Truth be told, it didn’t look like an insect so much as a walking piece of fuzz. Bending down for a closer look, I thought maybe it was two pieces of fuzz, moving in furry tandem, or perhaps one fuzz dragging another.
I thought it might be a caterpillar, but it was perched on spindly legs more like a fly or a spider. Caution got the better of curiosity as I considered reaching out a finger to touch it or pick it up. I snapped a photo instead. Another hiker came down the trail with a small dog on a leash, which she steered away to keep it from popping the little morsel of an insect into its mouth.
When I got home that evening I looked at my photo of the white insect and sent it to a lepidopterist friend (a.k.a. butterfly specialist). Steve Cary, known around town as the Butterfly Guy, is the author of the book Butterfly Landscapes of New Mexico (and my husband’s longtime poker buddy).
“I’m not positive,” Steve wrote back the next morning, “but I think it is a kind of velvet ant, which is actually a wingless wasp. Very cute!”
I went right to the Internet, typing “white velvet ant” in the search bar. Moments later I saw photos resembling the little guy (or as it turns out, gal) I’d seen on the trail. It’s known as a velvet ant (or Dasymutilla sackenii, if you’re into such things), just as Steve diagnosed, though it’s not an ant at all but a wasp. The female is wingless and hairy; the male has wings and looks more like a typical wasp.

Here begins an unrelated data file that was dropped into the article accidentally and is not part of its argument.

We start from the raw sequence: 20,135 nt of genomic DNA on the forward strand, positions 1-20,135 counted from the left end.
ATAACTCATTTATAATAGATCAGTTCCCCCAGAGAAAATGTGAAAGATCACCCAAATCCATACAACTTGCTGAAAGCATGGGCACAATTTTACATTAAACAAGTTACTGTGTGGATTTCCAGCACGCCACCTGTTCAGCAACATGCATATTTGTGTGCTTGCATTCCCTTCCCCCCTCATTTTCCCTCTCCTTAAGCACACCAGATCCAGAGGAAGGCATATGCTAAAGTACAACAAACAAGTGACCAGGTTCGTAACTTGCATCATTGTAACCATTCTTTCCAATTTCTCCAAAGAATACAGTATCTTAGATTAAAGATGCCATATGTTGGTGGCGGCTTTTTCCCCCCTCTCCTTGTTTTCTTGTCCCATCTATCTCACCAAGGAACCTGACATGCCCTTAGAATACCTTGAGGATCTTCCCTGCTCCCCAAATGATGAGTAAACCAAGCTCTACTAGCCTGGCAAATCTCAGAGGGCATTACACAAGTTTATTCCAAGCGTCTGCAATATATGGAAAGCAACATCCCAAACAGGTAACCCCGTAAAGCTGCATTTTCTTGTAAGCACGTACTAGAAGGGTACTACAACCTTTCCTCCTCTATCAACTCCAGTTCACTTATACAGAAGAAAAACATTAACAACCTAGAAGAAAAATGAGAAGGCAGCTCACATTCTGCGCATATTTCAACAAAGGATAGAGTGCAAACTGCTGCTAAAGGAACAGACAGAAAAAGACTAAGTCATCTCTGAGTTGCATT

“I might have gone with ‘funky’ rather than ‘cute,’” I wrote back to Steve, staring at the close-up of its fuzzy white head, fuzzy white body and hairy black legs, “but definitely cool!”
There’s something so satisfying about learning a new name, whether it’s for a bird, a flower, an insect or a person, particularly when the name packs so much juicy information. This creature is called an ant, but she’s really a wasp. A wingless wasp (I didn’t know there was such a thing), a solitary, parasitic animal who lays eggs in the nests of other bees and wasps: a badass.
And here’s the kicker. “White Velvet Ant” may sound like the name of a Beanie Baby, or a doe-eyed Disney character, but its sting is actually so painful that it’s referred to it as The Cow Killer, which seems more befitting a professional wrestler than a half-inch long insect. Things aren’t always what they seem.
But then, what parent doesn’t know that?
Parenting means realizing that whoever a child is today, whatever their interests or vulnerabilities or temperament, the child is likely to be different a year from now, maybe even later in the day. A child’s path to adulthood doesn’t go on a flat, smooth trail but over switchbacks, peaks and troughs.
Articles in this issue reflect some of the many ways children show the unexpected, and also find it in themselves.
In May, I went to the graduation for the MASTERS Program, a charter high school based at Santa Fe Community College. This was a beautiful ceremony, conducted almost entirely by the graduates, about 10 of whom gave short speeches thanking teachers and family, and sharing their plans for the future.